Health and Weight Aren't the Same Thing

Weight and health are not the same thing. They are conflated in our diet-culture. We're fed the line that "thinness equals health", but that simply isn’t the case. Being in a smaller body doesn't automatically mean that someone is healthy, and conversely, being in a larger body doesn't mean someone is unhealthy. Why is this and how can we shift our focus from weight to health?

How are weight and health different?

The assumption that health imrpoves when we lose weight is widely accepted as "fact". However, while the evidence undoubtedly shows that higher weight is correlated with higher disease risk, when lifestyle factors are controlled for in these studies, the risk associated with weight is dramatically decreased. It cannot be said that being a higher weight causes disease, rather, lifestyle factors associated with having a higher weight are also associated with an increased risk of developing certain diseases. Correlation is not the same as causation. If weight was solely what determined health outcomes it would logically follow that as weight decreased health would simultaneously increase. According to this premise, we could conclude that a person on a diet of only Tic Tacs would lose weight and thereby improve thier health. Not so much.

High quality, long term evidence shows that weight-loss on it's own does not improve health (7). In reality, our behaviours are more important than weight when it comes to health. Although our health is not 100% determined by our behaviours (genetics, socioeconomic status and environment all play a huge role) our behaviours are what have the ability to affect our health. Weight is not a behaviour. Engaging in health-promoting behaviours, the good ol' boring ones we all know - physical activity, more fruit, veg and fibre, better sleep, stopping smoking, not drinking to excess etc. - is what can improve disease risk. Doing these things may also result in weight-loss but even if weight remained the same one would undoubtedly be improving health.

In fact, just increasing physical activity has been shown to improve health markers in individuals regardless of whether they in the study lost weight, remained the same weight or even put on weight!(3)

A weight-centric approach to health isn't healthy

There is a danger when we use weight as a measure of health. Firstly, when we make healthy changes to our lifestyles but our weight doesn't change it can mean that we get discouraged and give up.

Secondly, a weight-centric approach to health means that people in larger bodies are likely to experience discrimination and stimatisation by medical professionals (and society as a whole) because of thier size. This size/weight based discrimination means that those individuals are more likely to shy away from visiting the doctor when they are ill, experience poorer medical care than people in thinner bodies and experience worse mental health (depression, anxiety and body dissatisfaction) (4, 5, 6).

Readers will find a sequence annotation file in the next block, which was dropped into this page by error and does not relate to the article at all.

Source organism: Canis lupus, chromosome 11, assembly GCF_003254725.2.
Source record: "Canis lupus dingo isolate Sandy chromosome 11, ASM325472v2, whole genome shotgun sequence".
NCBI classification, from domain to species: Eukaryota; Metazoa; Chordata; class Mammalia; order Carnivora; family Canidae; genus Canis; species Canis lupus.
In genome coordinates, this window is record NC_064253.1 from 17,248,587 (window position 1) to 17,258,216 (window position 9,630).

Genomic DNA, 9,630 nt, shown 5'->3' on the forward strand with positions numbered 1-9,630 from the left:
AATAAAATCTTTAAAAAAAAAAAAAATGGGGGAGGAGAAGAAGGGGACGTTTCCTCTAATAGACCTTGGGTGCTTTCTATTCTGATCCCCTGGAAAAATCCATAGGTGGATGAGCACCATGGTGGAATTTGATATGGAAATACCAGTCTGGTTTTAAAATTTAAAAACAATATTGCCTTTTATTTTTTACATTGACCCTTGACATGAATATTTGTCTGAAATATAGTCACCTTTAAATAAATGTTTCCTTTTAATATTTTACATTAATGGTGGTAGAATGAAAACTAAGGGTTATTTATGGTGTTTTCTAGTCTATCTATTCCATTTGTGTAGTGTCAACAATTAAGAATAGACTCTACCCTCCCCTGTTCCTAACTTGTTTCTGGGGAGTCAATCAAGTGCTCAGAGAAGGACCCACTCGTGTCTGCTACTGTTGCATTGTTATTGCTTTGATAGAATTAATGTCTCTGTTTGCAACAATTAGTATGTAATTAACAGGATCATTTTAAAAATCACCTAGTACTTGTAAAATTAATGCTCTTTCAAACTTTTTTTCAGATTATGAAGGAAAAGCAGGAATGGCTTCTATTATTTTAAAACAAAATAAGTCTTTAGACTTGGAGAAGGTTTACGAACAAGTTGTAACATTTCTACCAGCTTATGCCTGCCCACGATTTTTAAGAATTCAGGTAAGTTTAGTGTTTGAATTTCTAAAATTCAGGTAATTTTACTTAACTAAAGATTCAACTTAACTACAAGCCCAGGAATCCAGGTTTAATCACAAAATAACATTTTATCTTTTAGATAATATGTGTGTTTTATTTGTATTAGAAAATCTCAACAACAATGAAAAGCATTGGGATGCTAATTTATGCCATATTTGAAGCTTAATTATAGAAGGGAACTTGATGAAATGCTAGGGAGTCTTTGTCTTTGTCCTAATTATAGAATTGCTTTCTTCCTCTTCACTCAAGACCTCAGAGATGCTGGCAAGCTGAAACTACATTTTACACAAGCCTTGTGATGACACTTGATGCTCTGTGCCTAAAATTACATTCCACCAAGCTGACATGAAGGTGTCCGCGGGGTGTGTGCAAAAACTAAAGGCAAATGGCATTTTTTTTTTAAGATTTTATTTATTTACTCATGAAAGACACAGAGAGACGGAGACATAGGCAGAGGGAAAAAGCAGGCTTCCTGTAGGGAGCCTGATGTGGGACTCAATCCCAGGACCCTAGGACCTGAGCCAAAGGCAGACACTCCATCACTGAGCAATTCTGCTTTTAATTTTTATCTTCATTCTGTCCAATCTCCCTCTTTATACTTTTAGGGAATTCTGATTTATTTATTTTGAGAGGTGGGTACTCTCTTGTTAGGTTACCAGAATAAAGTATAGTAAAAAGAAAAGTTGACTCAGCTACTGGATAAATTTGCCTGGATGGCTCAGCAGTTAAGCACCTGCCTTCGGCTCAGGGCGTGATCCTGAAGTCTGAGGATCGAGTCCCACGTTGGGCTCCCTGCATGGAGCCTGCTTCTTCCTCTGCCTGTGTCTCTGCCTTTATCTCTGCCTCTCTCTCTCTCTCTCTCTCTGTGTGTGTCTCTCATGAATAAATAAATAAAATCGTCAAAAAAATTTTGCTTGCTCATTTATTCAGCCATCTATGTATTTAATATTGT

Shifting our focus from weight onto health means we're more likely to tap into how we actually feel - our energy levels, mood, mobility, focus and concentration - rather than getting hung up on the number on the scale. How we feel and how our bodies are functioning are much better indicators of health than what we weigh. It's much healthier to focus on cultivating habits that support our well-being than for us to make weight our primary focus.

Some ideas of ways you could shoot for health could be:

Drinking more water; adding more vegetables and fruit to what you eat; cooking from scratch more often if you’re able to; eating regularly, adequately and to satisfaction; finding and engaging in movement you really enjoy doing; getting enough good quality sleep at night; tending to your mental health; being outside more often; spending quality time with family and friends etc.

Remember that health looks different on every-body! Healthy bodies can come in a variety of shapes and sizes.


1. Bacon, L. (2013). Getting over the obesity paradigm: Health solutions that don’t backfire. Obesity Research & Clinical Practice, 7. doi:10.1016/j.orcp.2013.12.606

2. Bacon, L., Stern, J. S., Loan, M. D., & Keim, N. L. (2005). Size Acceptance and Intuitive Eating Improve Health for Obese, Female Chronic Dieters. Journal of the American Dietetic Association, 105(6), 929-936. doi:10.1016/j.jada.2005.03.011

3. Bacon, L., & Aphramor, L. (2011). Weight Science: Evaluating the Evidence for a Paradigm Shift. Nutrition Journal, 10(1). doi:10.1186/1475-2891-10-9

4. Latner, J. D., Durso, L. E., & Mond, J. M. (2013). Health and health-related quality of life among treatment-seeking overweight and obese adults: Associations with internalized weight bias. Journal of Eating Disorders, 1(1). doi:10.1186/2050-2974-1-3

5. Puhl, R. M., & Heuer, C. A. (2010). Obesity Stigma: Important Considerations for Public Health. American Journal of Public Health, 100(6), 1019-1028. doi:10.2105/ajph.2009.159491

6, Puhl, R. M., & Heuer, C. A. (2009). The Stigma of Obesity: A Review and Update. Obesity, 17(5), 941-964. doi:10.1038/oby.2008.636

7. Tomiyama, A. J., Ahlstrom, B., & Mann, T. (2013). Long-term Effects of Dieting: Is Weight Loss Related to Health? Social and Personality Psychology Compass, 7(12), 861-877. doi:10.1111/spc3.12076


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